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Sunday, March 26, 2017

True Rewards (Luke 6.22-23,26, Colossians 3.23-25)

Sermon by: Robert Austell; March 26, 2017; Luke 6:22-23,26; Colossians 3:23-25

:: Sermon Audio (link) ::
Click link to open and play in browser; right-click to save. Sermon audio is also accessible as a free podcast in iTunes. Search for "Good Shepherd Sermons" or "Robert Austell." 

:: Scripture and Music ::
Gathering Music: Thrive (Casting Crowns)
Singing Together: Enough (Tomlin, Giglio)
Singing Together: My Soul Finds Rest/Psalm 62 (Keyes, Townend)
The Word in Music: Blest Are They (Haas, Joncas)
Hymn of Sending: Jesus Calls Us (GALILEE)

:: Sermon Manuscript (pdf) ::
This "manuscript" represents an early draft of the sermon. Some weeks  the spoken version varies more than others from the early manuscript. Nevertheless, if you'd prefer to read than to listen, this is provided  for that purpose.

I’m not sure there is more provocative pair of statements than those we are looking at today:

Blessed are you when men hate you, and ostracize you, and insult you, and scorn your name as evil, for the sake of the Son of Man. Be glad in that day and leap for joy… Woe to you when all men speak well of you…” (Luke 6:22,26)

We are continuing in a series entitled, “What does it mean to be blessed?” And today’s text serves as a reminder: it may not mean what you think it means! In today’s text Jesus brings up the topic of ‘reward’ and challenges us on why we say the things we say and do the things we do.

Little Rewards

I don’t know why this particular blessing/woe pairing grabs my attention harder than some of the others. Maybe it is because I do so much like affirmation and praise. Yet here Jesus warns me, pronouncing ‘woe’ when everyone starts speaking well. At least I need to ask myself some hard questions: “Why all the praise? Is this empty flattery?” Now, as with all these teachings, there are exceptions to what Jesus is saying. There are certainly times when we receive or give praise for something done truly and well and in a godly way. But that’s not what Jesus is getting at here. He’s talking about that dynamic when we say or do things for the sake of human approval alone, and particularly when those things are in contrast to the will or way of Christ. Right? He’s set up a contrast with doing things “for the sake of the Son of Man.” He specifically mentions false prophets, those who spoke words to please others rather than speaking truth. We might extend that specific warning to any example of seeking human approval but NOT serving Christ.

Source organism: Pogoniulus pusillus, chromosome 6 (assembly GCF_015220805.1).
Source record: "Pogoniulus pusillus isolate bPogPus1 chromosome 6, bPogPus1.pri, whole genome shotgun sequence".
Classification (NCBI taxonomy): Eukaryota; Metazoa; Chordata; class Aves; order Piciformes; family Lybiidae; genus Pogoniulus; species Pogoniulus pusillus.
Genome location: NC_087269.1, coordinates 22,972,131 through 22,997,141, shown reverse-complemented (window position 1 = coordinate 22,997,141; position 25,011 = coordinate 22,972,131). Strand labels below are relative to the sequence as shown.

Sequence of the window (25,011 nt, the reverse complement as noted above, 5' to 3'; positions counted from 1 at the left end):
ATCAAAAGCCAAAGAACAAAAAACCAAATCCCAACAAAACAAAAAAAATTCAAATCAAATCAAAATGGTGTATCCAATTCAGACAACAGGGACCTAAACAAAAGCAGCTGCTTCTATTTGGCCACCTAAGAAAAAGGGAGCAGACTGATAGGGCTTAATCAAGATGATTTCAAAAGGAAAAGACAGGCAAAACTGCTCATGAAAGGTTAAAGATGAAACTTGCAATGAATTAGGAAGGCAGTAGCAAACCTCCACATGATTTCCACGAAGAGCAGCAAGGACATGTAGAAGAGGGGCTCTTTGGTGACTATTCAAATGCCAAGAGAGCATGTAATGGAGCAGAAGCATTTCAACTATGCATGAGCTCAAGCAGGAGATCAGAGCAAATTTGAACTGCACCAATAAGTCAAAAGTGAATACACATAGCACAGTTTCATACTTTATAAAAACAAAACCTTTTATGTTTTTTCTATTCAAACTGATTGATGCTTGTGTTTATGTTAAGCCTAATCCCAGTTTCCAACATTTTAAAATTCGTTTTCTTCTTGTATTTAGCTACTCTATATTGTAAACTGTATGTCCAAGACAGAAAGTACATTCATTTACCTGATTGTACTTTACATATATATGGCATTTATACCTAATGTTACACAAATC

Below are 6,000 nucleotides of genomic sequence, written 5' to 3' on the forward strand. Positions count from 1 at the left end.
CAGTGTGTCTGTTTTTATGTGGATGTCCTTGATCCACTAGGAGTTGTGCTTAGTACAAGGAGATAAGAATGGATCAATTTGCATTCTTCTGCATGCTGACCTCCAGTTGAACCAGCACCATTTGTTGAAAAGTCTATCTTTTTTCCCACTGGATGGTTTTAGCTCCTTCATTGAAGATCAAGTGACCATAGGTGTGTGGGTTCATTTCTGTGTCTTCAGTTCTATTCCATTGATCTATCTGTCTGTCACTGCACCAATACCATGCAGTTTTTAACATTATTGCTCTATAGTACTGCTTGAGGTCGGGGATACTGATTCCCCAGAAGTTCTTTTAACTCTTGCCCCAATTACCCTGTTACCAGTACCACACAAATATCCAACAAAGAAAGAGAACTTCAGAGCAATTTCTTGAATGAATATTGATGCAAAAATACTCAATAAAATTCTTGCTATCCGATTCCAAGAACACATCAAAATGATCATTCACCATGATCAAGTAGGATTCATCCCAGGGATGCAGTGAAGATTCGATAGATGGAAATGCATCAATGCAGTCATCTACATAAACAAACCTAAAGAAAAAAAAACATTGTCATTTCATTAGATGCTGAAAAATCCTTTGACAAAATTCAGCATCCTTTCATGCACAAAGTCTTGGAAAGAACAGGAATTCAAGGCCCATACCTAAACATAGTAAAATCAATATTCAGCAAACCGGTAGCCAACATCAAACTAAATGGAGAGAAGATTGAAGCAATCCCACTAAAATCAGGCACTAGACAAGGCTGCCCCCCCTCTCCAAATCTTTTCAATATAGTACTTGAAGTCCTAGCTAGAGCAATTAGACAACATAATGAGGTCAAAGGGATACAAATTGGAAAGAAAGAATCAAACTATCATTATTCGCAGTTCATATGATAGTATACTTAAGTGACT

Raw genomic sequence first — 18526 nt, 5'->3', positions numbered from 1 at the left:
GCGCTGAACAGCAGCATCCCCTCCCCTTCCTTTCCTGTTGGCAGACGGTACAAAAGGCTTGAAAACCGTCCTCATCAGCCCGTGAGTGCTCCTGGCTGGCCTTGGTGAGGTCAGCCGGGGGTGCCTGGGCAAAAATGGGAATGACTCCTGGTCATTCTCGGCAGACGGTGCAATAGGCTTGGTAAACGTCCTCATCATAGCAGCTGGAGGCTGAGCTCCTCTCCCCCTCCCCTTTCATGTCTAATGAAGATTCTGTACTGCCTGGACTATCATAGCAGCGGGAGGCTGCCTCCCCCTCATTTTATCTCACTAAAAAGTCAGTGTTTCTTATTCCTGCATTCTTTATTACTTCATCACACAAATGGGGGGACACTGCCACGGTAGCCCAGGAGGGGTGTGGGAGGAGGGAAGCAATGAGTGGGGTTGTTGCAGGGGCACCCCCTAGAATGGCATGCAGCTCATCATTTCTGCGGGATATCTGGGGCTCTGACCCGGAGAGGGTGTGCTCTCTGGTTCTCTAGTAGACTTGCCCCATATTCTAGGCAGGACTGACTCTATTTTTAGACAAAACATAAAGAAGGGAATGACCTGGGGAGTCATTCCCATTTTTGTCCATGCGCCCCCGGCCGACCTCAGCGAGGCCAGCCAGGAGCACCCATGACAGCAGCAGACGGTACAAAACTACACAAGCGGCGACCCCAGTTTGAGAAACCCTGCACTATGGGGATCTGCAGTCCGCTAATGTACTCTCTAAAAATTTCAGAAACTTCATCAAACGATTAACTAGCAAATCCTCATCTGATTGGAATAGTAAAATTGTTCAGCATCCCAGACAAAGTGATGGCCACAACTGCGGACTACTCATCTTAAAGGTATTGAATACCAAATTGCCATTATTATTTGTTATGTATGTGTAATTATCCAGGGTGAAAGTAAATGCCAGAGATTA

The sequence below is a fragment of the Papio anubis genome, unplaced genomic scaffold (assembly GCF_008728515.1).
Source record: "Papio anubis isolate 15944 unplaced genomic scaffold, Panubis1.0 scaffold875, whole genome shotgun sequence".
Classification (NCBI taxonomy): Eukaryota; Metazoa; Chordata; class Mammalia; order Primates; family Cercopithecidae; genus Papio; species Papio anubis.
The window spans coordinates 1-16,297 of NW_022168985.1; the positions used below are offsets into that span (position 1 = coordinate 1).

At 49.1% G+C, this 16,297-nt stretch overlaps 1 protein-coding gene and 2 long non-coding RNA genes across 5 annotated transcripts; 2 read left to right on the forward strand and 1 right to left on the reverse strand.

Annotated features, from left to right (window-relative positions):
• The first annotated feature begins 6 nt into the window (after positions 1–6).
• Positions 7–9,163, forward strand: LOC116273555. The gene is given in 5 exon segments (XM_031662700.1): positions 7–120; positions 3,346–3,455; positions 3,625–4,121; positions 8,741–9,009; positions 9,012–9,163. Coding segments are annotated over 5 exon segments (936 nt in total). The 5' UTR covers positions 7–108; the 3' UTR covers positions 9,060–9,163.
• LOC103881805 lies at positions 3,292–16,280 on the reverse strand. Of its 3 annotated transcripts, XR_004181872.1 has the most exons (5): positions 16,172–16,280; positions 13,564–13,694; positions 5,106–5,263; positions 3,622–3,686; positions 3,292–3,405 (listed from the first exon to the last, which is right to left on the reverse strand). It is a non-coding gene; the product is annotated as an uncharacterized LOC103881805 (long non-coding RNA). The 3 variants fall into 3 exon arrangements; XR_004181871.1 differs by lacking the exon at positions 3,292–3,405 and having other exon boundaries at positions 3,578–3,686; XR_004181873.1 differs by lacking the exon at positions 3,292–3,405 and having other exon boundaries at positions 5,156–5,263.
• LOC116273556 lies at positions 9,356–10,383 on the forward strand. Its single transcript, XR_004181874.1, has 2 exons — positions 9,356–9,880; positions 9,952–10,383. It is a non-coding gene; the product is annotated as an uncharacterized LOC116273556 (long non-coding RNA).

The flip side of that is when we do or say the right thing, or specifically the godly Christ-thing, and take heat for it. There’s a simple enough example of this: have you ever told a child or a teenager something true, even motivated by love for them, and it not been met with hugs and thanks? The temptation is to say what they want to hear and be “the greatest parent ever” but that’s not truly loving them. Or with a friend who is getting themselves in trouble. If you have a good enough relationship with them you might risk speaking the loving truth to them. I’ve been in that position as a friend as well as a pastor. I can tell you that sometimes – maybe even most times – that truth is hard for them to receive. I’ve also yielded to the temptation just to dodge the hard truth instead. How about you? Ever been in any of those situations?

Let me offer two reasons (besides doing the right thing) that Jesus gives us to live “for His sake.”

Two Reasons to Live for His Sake

He Did it For Us

One compelling reason to risk rejection for the sake of Christ is that he did it for us. I can’t help but think of Jesus when I read that list: hate, ostracize, insult, scorn as evil. Those were the things done to Jesus while he was teaching us about God and giving his life sacrificially for us. While he had followers, he had many opponents who tried to trip him up, trap him. And eventually they arrested him, beat and mocked him, and killed him. It was all while he was about His Father’s business, bringing light into the darkness and making a way for us to be restored to God.

So it is no wonder that when we, in turn, follow after his teaching and his way, we experience some of the same things he did. That’s the response of the darkness and often the response of the world. But that’s just the point where Jesus tries to encourage those who would follow him. Don’t look for immediate reward for your reward is in Heaven.

Heavenly Rewards